High Tree Canopy Cover Results In Fewer Heat-Related Emergencies

Today’s post is an interview with Drew Graham, a Landscape Architectural Intern at Brodie & Associates Landscape Architects in Toronto, ON. As an MLA student at the University of Guelph, Drew studied how heat-related emergency calls were distributed throughout the city. What he found was that areas with low tree canopy cover had significantly higher heat related emergencies and deaths than areas with more canopy cover. In his thesis, he analyzes this relationship and discusses how cooling strategies such as more and larger urban trees can help improve human health outcomes. -LM

The title of your thesis is “Census Tract-Level Outdoor Human Thermal Comfort Modelling and Heat-Related Morbidity Analysis During Extreme Heat Events in Toronto: The Impact of Design Modifications to the Urban Landscape.” Can you put that in terms anyone can understand?

I’m looking at the relationship between the urban landscape and human health, specifically how humans respond to extreme heat events such as heat waves, and what role the landscape can play in that heat-health relationship.

How did you decide to study this?

This thesis was part of my MLA degree program at the University of Guelph, but previous to coming to landscape architecture I had studied applied health sciences and was interested in pursuing an academic career in that industry. I later realized that wasn’t quite right for me. I wanted something more pragmatic that could be applied to real-world problems. Landscape architecture has fit a lot of what I was looking for, including being able to tie in my health science background.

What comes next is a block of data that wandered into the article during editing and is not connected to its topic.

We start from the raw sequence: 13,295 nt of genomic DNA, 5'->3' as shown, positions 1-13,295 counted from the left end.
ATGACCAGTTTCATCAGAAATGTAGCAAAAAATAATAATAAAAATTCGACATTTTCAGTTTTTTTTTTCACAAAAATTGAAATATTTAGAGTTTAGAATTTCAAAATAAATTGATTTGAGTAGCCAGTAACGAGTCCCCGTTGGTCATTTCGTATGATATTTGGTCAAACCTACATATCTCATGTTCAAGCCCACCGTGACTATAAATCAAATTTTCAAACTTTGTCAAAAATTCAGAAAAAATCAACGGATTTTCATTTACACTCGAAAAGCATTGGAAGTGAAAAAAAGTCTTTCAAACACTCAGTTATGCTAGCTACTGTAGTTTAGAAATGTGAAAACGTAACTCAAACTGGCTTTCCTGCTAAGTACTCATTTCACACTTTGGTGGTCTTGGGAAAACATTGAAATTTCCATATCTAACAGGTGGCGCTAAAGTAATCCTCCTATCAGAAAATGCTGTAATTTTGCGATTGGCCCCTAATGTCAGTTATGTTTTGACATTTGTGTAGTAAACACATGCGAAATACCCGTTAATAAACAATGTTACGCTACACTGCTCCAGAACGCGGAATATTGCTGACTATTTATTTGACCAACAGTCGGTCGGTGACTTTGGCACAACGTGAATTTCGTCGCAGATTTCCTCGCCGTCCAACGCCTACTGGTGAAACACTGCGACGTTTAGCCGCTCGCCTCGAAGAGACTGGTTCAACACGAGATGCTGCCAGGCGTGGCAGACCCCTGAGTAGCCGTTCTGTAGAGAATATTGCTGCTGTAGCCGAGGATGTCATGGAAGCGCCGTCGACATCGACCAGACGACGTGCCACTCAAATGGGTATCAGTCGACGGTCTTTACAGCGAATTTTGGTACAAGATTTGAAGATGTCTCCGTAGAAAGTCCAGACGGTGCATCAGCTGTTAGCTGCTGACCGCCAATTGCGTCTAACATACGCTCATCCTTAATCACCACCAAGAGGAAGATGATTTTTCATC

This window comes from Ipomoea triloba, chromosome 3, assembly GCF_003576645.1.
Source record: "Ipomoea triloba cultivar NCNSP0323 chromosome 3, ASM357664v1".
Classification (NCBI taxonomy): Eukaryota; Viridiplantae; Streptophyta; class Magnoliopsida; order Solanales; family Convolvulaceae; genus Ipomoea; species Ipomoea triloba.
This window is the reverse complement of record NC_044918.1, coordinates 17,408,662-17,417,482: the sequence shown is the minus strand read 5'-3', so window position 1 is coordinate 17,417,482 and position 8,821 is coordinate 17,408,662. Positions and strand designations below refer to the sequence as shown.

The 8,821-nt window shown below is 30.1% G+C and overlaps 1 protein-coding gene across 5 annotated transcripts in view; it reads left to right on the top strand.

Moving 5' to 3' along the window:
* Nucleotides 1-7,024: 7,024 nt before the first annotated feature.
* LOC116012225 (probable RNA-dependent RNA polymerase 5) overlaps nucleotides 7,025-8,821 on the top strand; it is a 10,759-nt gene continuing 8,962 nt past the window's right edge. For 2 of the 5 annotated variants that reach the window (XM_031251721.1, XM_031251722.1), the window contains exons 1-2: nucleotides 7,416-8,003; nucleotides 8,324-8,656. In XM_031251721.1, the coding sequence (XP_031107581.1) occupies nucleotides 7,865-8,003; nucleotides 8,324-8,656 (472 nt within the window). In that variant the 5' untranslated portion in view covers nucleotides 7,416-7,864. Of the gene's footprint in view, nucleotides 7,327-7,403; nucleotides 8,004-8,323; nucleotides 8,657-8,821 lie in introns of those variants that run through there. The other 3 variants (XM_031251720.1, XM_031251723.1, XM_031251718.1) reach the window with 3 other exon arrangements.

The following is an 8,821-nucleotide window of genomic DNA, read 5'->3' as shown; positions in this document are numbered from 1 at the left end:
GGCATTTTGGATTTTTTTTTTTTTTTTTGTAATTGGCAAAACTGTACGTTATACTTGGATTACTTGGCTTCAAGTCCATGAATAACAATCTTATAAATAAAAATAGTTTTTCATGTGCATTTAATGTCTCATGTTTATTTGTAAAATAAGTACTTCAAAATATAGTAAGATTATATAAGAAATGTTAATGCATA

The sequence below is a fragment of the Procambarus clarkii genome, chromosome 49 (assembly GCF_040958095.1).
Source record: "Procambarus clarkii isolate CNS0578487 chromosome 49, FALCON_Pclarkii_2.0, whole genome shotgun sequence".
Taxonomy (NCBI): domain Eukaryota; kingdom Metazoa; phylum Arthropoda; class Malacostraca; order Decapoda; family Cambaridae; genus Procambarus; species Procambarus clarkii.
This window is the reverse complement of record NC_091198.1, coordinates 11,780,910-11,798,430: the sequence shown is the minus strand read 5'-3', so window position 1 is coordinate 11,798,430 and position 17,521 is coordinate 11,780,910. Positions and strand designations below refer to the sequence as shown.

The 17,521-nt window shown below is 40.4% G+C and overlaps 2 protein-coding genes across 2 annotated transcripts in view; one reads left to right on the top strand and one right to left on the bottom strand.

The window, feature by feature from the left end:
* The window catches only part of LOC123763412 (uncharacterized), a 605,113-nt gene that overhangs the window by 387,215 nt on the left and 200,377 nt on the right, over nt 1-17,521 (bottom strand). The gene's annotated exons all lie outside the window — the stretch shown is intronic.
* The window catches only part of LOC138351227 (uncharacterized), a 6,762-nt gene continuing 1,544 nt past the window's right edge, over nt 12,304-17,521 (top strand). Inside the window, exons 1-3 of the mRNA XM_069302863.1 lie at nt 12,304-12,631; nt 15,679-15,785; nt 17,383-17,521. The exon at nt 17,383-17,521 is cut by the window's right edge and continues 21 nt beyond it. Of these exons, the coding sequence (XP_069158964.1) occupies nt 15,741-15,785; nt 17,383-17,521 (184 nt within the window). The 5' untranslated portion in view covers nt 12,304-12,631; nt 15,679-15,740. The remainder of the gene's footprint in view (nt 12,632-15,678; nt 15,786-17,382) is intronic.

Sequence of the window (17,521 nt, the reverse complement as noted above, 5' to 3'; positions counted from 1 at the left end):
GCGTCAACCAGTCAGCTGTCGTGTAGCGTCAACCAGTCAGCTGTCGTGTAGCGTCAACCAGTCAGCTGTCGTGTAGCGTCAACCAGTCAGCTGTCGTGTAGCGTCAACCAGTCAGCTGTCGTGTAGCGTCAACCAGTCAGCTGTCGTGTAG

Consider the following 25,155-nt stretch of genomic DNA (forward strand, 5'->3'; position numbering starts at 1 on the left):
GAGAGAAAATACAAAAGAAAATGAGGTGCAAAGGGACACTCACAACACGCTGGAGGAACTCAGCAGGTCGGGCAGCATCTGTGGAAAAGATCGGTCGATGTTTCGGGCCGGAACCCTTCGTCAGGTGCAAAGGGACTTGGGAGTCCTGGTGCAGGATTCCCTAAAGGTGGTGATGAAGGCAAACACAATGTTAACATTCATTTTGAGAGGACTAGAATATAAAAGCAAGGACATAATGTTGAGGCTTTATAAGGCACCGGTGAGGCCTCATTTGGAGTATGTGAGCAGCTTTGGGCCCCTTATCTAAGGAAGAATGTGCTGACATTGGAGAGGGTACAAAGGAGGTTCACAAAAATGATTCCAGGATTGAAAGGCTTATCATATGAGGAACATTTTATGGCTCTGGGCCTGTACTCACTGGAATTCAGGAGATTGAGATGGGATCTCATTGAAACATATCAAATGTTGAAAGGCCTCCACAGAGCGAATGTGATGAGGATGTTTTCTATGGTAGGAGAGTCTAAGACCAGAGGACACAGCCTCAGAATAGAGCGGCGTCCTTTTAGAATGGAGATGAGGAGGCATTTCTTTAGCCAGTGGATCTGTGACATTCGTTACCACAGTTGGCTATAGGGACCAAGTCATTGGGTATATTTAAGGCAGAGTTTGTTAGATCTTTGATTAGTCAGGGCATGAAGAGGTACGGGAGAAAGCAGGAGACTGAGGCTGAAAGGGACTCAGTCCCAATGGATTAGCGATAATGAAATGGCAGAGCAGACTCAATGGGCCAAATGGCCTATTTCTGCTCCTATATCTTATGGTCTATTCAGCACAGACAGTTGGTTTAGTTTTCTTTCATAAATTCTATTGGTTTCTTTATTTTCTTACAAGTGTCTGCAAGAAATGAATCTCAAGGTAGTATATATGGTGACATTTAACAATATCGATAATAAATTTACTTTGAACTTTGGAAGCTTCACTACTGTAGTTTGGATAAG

What exactly is an extreme heat event?

The jury is out of what constitutes an extreme heat event; there is no consensus. Some people use strict temperature guidelines over a certain duration, others use Humidex (“real feel”). Toronto has their own classification system which is a computer model that examines the weather forecast and compares it to historical data on deaths due to heat. So if that model comes up with a forecast that estimates a greater amount of people could die due to heat, then the city will issue an alert.

I chose that system to classify a heat-event or heat-wave because it took into account human health rather than just a temperature reading. It’s also a highly regarded system.  It’s more sophisticated and probably more costly, but ultimately is a better system for informing people of true environmental risk.

Your thesis findings indicated that heat-related emergency calls were negatively correlated with canopy cover – in other words, areas of the city with more trees had fewer emergencies during extreme heat events. Is that correct?

Canopy Calls Map

Yes, that’s right. I limited my data analysis and modeling to the city of Toronto, and I found that areas with more trees experienced fewer heat-related emergencies and vice versa.

In your paper you refer to “cooling” design strategies to help reduce the incidence of these heat-related emergencies. What strategies are you referring to?

There are lots of things you can do to improve the microclimate. I focused on ones that provide shade, specifically trees, but you can also use shade structures and the orientation of buildings.

In terms of the computer modeling that I did, there were a lot of inputs I could have adjusted to try to cool the landscape. One that I looked at was providing more reflective materials in the built environment. On the ground, for example, that could mean using materials other than asphalt or dark concrete pavers to increase reflectivity. On roofs, that could mean painting them white to deflect incoming solar radiation or planting them with vegetation as in a green roof. All of these design strategies influence what a human would feel as a cooling effect.

You wrote that these design strategies nearly neutralized “thermal comfort.” What is “thermal comfort”?